The Outsider

outsiderDoes anyone remember that in 2002, Stephen King announced his retirement? Let’s just pause to think about that for a second. Even if you assume that From a Buick 8 and the Dark Tower books were already in the pipeline at that point and don’t count them, he’s written 17 books since that time. Seventeen! I mean, dude barely even slowed his roll. And several of those books are as good as anything he’s done. Glad he didn’t take retirement seriously, is I guess what I’m saying.

The Outsider starts with the fuel of nightmares — and I mean non-supernatural nightmares, the kind of thing you could feel nervous about even if the worst thing you watch is CSI or Law and Order. A child has been murdered in Flint City, in the worst, most horrible, most brutal possible way, and the police know who did it: Terry Maitland, a well-known and beloved Little League coach. And when I say they know, they know: they have fingerprints everywhere, DNA, semen samples, footprints, tire prints, eyewitnesses who saw him put the kid in the Econoline van, the works. It is an absolutely slam-dunk case. So they make a huge public arrest at the ball park, in front of all Terry’s family, friends, and the kids he coaches. But then… it turns out that Terry has a totally iron-clad alibi. Not only was he out of town at the time of the murder, he was with colleagues the entire time, and he was even captured on video. He had to have done it. But he could not have done it.

Ralph Anderson, the detective on the case, is that satisfying thing, a good cop. He regrets the mistake of arresting Terry so publicly, and he understands that there’s something weird going on. When Terry’s lawyer wants to bring in outside help in the form of Holly Gibney (an excellent character from King’s earlier Mr. Mercedes series), he agrees. But when she suggests that the something weird is actually what she calls an “outsider,” someone who can take on the likeness, DNA, and even memories of another person in order to kill children, he comes to a screeching halt. “That’s like believing in Santa Claus,” he says. (Funny kind of Santa Claus your parents told you about, my dude.)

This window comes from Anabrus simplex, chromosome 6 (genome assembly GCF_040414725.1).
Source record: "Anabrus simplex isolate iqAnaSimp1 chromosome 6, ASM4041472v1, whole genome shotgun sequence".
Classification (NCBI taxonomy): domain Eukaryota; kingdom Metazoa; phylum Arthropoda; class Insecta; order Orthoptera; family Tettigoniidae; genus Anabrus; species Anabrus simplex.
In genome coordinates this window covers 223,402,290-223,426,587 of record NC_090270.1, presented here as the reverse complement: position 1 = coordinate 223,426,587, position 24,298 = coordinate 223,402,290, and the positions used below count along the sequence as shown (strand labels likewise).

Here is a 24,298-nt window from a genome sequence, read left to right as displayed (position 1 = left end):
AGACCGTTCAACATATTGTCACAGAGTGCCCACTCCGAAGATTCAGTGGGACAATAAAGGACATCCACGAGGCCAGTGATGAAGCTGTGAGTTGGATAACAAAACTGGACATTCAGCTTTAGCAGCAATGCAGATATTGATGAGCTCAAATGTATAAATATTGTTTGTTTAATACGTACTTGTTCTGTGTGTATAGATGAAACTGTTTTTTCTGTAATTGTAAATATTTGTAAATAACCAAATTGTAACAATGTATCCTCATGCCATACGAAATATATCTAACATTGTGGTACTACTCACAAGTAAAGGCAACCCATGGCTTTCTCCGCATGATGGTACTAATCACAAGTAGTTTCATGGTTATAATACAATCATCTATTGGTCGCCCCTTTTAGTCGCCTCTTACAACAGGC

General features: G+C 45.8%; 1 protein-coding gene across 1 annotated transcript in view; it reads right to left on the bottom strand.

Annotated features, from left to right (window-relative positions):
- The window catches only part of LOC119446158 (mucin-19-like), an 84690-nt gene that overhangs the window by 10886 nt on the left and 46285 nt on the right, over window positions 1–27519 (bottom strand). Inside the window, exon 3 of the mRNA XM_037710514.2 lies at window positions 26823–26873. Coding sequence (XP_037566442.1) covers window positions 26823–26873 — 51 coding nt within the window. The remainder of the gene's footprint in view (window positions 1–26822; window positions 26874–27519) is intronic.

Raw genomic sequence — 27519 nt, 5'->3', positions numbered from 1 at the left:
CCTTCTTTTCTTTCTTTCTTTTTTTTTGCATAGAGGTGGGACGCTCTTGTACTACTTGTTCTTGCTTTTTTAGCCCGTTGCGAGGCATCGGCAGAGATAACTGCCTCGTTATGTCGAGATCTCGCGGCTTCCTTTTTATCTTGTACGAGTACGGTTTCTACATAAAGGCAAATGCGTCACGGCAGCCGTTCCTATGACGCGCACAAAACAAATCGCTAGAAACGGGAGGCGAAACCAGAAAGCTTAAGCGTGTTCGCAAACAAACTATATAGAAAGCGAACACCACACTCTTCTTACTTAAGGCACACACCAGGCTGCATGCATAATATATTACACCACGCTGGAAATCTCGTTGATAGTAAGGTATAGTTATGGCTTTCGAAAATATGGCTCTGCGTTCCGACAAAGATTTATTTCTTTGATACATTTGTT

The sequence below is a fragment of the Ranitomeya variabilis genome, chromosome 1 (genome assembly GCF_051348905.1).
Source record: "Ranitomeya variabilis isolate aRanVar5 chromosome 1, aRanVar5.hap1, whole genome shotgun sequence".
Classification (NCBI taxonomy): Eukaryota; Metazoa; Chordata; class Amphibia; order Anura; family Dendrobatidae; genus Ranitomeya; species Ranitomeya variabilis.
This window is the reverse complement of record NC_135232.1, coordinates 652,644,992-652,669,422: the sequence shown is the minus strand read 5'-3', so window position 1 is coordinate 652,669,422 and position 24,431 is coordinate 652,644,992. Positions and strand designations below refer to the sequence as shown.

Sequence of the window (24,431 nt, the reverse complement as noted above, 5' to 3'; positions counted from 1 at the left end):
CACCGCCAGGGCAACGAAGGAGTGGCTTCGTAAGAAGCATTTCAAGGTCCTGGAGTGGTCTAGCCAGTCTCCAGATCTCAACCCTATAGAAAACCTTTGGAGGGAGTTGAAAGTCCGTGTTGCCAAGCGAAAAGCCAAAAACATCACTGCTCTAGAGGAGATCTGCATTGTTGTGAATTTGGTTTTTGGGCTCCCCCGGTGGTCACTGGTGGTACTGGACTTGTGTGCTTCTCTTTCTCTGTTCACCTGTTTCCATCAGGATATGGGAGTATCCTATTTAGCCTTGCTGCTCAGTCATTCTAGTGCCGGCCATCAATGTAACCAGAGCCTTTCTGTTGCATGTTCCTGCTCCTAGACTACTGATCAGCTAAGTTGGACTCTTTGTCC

This is one of Stephen King’s scariest books he’s recently written. It’s scary on both the non-supernatural level (what if you were accused of a slam-dunk crime you didn’t commit? How quickly would your town turn into a mob?) and the supernatural level (shape-shifting child-killing boogeyman, uuuuggggh.) The action is nonstop. There are several unexpected twists. The characters are terrific and engaging.

One thing I appreciated about this novel is that it plays with the Portuguese/ Latin American legend of El Cuco, which is essentially a boogeyman who eats children, and with las luchadoras, heroines who hunt him down. King doesn’t try to appropriate these myths. He knows he’s an outsider to them, and he signposts that in the book. But his deep interest and appreciation (and fear!) make this a really interesting novel. I liked having some culture in there that was small-town, which King does well, but not Maine.

A big theme of the novel is skepticism. As I said, Ralph Anderson simply isn’t willing to believe that there’s a supernatural explanation for what’s been going on in Flint City. He thinks there simply has to be a rational explanation for it, because the rational is all there is. Holly Gibney has had certain experiences that incline her to be a little more open, and she knows that beings like the Outsider get away with literal murder because people won’t believe what’s going on in front of their eyes. (It’s all a little bit X-Files, but since I love the X-Files, that’s not a bad thing.) Holly asks Ralph — and by extension asks us — if it were a question of life and death, would you believe something like this?

In any case, I definitely recommend this book if this is the sort of thing you enjoy. It was fast-paced, exciting, fun to read, and satisfying. Hail to the non-retired retiree.

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